Fish oil, and other omega-3-rich sources have previously been shown to decrease body fat in rodents, but the mechanism behind such observations and whether doses smaller than those usually found in humans could also exert an effect of the development of fat cells, and therefore play a potential role in weight management.
The retail market for weight management products was estimated by Euromonitor International to be worth US$0.93bn (€0.73) in Europe in 2005 and $3.93bn in the US, indicating that call to slim down or face the health consequences is being heeded by a slice of the overweight population at least.
The new research, published in the new issue of the Journal of Nutrition (Vol. 136, pp. 2965-2969), looked at the effects of DHA on cell growth, differentiation, cell death (apoptosis), and fat breakdown in cultured fat (3T3-L1) cells.
Hye-Kyeong Kim and co-workers from the University of Georgia state that the concentrations used in their study were based on physiological levels of free fatty acids (FFA).
"It was reported that plasma FFA levels were 0.5-2.3 millimoles per litre (mmol/L) in rats and 0.25-0.73 mmol/L in humans," said Kim. "We selected 25-200 micromoles per litre as the experimental doses in our in vitro study."
The Georgia-based researchers report that when added to a culture of preadipocytes (cells that can be stimulated to develop into fully-fledged fat cells, adipocytes) all the concentrations studied (25, 50, and 200 umol/L) resulted in a reduction in the number of viable cells. This was due, said the researchers, to an effect of DHA on adoptosis (programmed cell death).
They also report that DHA significantly decreased the accumulation of fat in the preadipocytes in a dose-dependent manner and the development (differentiation) of mature adipocytes in culture.
"These results demonstrate that DHA may exert its anti-obesity effect by inhibiting differentiation to adipocytes," said the researchers.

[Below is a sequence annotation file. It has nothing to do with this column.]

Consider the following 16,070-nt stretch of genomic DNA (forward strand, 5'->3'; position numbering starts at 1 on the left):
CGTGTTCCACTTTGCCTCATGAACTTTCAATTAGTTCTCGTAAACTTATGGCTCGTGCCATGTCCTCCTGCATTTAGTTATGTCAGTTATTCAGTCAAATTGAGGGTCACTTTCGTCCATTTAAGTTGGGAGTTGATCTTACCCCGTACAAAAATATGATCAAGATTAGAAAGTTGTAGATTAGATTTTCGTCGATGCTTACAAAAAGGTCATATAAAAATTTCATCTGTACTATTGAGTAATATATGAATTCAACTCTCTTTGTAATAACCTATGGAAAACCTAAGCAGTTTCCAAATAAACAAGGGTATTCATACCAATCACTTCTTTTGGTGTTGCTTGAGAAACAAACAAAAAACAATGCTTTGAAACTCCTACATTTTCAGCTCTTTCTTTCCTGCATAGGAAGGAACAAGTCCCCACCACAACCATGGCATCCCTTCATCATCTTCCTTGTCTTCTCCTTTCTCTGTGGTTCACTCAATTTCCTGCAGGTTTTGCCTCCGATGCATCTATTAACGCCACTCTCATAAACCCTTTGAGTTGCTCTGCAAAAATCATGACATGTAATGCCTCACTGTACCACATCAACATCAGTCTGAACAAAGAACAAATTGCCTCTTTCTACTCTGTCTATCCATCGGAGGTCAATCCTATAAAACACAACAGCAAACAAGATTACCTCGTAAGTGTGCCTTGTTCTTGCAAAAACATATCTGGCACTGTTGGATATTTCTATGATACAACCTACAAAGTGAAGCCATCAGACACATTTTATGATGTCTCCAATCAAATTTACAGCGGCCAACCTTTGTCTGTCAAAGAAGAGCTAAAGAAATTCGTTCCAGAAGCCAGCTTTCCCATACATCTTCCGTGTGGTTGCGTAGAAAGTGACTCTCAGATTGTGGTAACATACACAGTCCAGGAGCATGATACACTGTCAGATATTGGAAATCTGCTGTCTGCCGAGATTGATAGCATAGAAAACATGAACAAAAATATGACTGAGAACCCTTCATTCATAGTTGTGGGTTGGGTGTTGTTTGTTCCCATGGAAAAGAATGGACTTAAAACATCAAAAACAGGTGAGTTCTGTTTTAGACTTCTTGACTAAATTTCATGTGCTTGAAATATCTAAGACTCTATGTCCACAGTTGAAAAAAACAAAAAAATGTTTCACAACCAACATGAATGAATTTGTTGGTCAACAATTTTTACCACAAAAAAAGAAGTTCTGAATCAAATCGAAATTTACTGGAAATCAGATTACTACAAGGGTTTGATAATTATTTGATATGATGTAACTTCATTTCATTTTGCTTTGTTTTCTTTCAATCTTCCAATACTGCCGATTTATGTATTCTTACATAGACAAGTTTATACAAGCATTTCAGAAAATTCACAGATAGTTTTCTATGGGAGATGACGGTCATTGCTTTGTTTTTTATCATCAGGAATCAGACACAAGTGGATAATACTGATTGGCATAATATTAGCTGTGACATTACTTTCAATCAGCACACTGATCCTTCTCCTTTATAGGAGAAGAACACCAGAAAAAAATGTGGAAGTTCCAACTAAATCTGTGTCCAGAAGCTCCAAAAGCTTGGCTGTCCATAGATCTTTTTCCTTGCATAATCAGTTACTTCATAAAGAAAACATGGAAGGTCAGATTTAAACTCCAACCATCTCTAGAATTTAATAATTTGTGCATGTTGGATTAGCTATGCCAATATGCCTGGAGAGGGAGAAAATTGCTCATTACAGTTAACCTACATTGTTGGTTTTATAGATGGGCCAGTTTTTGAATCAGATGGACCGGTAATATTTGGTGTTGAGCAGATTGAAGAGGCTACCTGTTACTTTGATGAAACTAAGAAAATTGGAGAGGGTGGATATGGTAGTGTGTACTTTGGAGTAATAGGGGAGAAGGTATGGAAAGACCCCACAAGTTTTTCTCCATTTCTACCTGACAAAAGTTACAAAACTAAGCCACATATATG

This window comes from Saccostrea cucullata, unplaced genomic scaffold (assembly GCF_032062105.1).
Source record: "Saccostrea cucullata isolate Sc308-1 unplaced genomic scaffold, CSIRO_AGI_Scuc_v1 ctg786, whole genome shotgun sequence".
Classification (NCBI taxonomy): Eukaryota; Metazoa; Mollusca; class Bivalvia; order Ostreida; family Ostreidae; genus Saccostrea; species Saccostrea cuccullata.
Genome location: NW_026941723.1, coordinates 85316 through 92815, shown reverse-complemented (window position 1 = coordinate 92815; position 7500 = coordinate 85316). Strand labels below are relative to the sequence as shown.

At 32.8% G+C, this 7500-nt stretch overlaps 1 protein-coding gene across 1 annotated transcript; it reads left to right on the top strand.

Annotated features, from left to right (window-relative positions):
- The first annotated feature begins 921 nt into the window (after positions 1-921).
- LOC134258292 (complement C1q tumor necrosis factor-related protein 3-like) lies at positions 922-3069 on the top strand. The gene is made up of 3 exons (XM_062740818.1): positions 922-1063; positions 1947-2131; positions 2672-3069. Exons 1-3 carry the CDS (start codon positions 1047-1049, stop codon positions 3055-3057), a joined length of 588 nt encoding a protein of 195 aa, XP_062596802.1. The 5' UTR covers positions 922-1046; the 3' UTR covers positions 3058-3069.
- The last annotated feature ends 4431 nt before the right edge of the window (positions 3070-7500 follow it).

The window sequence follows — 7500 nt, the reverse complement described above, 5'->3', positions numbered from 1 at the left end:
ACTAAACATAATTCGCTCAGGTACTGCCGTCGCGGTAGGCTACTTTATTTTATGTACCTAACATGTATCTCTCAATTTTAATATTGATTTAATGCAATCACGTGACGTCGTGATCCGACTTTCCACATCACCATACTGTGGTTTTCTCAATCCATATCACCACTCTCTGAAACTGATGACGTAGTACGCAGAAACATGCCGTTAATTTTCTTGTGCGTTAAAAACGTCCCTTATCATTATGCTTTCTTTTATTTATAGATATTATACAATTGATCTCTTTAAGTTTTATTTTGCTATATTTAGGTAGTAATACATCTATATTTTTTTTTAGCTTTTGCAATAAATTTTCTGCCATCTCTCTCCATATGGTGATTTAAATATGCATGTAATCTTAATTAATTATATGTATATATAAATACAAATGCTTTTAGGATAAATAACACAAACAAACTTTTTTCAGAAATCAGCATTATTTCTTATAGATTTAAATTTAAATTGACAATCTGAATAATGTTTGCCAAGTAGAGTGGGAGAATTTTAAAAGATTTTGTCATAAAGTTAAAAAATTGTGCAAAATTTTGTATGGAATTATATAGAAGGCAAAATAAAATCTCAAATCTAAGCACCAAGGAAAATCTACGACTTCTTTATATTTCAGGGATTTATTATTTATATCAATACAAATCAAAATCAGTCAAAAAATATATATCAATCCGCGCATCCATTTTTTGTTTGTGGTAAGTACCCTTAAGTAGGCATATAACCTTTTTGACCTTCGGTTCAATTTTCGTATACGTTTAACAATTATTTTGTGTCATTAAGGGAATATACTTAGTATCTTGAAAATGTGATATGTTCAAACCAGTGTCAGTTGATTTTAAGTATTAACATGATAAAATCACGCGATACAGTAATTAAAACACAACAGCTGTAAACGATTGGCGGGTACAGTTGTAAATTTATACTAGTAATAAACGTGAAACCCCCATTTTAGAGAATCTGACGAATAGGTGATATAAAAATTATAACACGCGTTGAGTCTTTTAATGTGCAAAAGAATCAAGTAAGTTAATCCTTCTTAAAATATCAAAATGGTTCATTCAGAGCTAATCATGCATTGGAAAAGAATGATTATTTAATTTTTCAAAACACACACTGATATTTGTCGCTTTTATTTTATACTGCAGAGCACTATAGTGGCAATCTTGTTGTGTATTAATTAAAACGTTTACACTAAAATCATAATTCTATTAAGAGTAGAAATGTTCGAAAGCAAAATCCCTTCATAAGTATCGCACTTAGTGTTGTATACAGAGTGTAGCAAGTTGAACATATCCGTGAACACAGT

"Therefore, it could mediate a reduction in body fat."
Further studies are clearly needed to determine whether dietary and supplemental DHA could play a role in weight management in vivo.
The study adds to an ever-growing list of potential health benefits from the omega-3 polyunsaturated fatty acids, identified as one of the super-nutrients taking the food and supplements industry by storm. Much of its healthy reputation that is seeping into consumer consciousness is based largely on evidence that it can aid cognitive function, may help protect the heart against cardiovascular disease, and could reduce the risk of certain cancers.
Such reports have seen the number of omega-3 enriched or fortified products on the market increase.
However, fears about dwindling fish stocks and the presence of pollutants, such as methyl mercury, dioxins, and polychlorinated biphenols (PCBs), have pushed some academia and industry to start producing omega-3s from alternative sources, such as algae extraction or transgenic plant sources. Most extracted fish oils are molecularly distilled and steam deodorised to remove contaminants.
According to Frost and Sullivan, the European omega-3 market was worth around €160m (£108m) in 2004, and is expected to grow at rates of 8 per cent on average to 2010.